However, the key is whenever the speaker feels most comfortable disclosing. For instance, it felt awkward at times when I first started disclosing. Am I disclosing too early in the conversation (“Hi, I’m Dan and I stutter”)? Am I apologizing for stuttering? Am I really disclosing because I fear judgement from others? As I tried various methods/timeframes, I found that disclosing when a stutter happens works best for me (“oh by the way, I speak with a stutter, anyway, as I was saying…”).

      I drew a series of Franky Banky comics offering different ways for disclosing stuttering in a variety of situations. You can check them out at https://www.frankybanky.com/how-to-tell-people-that-you-stutter/.

      Yes, I feel disclosing is a form of self-advocacy.

    • Danny,
      I have watched this movie so many times as well, but never reflected on the message it sent until now and have learned through SPL grad school that fluent speech is not always the best option. Like EChase, I am in graduate school to be an SPL, and our stuttering class has emphasized the fact that stuttering is not one thing that can easily be “fixed.” This can be a lifetime impairment and the media needs to express this to the world to reduce stereotypes! Thanks Danny for this interesting and compelling take on a movie that many of us have seen, but not deeply thought about the message it is sending to the world.

  3. I really loved this. What a unique and creative way to illustrate the message that we don’t need to be fluent to fit into this world – be it work, social, community or family.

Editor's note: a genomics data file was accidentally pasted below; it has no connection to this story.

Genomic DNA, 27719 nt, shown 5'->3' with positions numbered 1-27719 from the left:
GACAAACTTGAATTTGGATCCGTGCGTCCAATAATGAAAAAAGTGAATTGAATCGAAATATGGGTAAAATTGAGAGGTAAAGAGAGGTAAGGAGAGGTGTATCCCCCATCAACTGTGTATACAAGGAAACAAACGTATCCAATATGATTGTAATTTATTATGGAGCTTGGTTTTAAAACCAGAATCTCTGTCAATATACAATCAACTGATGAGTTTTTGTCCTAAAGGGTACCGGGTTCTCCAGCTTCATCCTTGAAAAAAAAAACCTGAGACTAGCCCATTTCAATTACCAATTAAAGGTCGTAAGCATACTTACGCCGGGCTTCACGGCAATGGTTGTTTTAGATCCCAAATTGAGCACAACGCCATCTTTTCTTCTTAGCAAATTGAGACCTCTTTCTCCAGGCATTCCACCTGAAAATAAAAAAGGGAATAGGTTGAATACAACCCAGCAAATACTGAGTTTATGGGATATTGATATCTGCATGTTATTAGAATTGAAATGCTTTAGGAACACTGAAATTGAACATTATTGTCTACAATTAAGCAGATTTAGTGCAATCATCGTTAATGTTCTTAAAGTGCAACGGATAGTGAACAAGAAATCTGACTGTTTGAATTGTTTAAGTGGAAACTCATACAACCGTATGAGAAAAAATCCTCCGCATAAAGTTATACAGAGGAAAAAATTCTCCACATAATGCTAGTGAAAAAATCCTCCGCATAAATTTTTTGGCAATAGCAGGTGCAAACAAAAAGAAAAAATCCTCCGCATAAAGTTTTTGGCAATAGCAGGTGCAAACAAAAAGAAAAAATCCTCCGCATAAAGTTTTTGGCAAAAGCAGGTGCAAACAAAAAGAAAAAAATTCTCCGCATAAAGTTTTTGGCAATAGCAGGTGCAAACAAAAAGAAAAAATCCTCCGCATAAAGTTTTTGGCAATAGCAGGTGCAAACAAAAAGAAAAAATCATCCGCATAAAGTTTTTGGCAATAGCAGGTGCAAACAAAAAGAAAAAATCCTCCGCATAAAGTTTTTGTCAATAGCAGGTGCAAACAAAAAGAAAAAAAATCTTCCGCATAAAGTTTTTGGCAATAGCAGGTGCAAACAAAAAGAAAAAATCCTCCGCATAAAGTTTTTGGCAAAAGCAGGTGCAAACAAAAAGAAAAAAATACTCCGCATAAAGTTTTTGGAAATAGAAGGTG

You are so very talented and I am glad you shared the wealth with others.
    Grant, Marc and Lynne were wonderful.

    You showcased stuttering, yeah, but also different accents, beautifully.

    Thank you for this.

    Pam

    • Thanks Pam! I really enjoyed putting this altogether and it was working with the gang to see it come to life. Excellent point about the different accents!

  4. Very creative. This is undoubtedly what Madeline Wahl had in mind with her call for the creation of stuttering art (in her essay within this section of the conference).

    • Thanks, Dale! It was a lot of fun to think up, create, and put together. I’m definitely going to check out Madeline’s post. Thanks for the recco!

  5. Loved it, Daniele…every word! Thank you for continuing to help us “fluenters” to reframe our own thinking about all things stuttering!

    Ana Paula

  6. Danny,
    This video was great!I am an SLP graduate student and I learned so much from this post. I love how you encourage people to step out of their comfort zones and accept their stutter. Spreading awareness is so important and is definitely something that I will actively practice in my profession.

    • Hi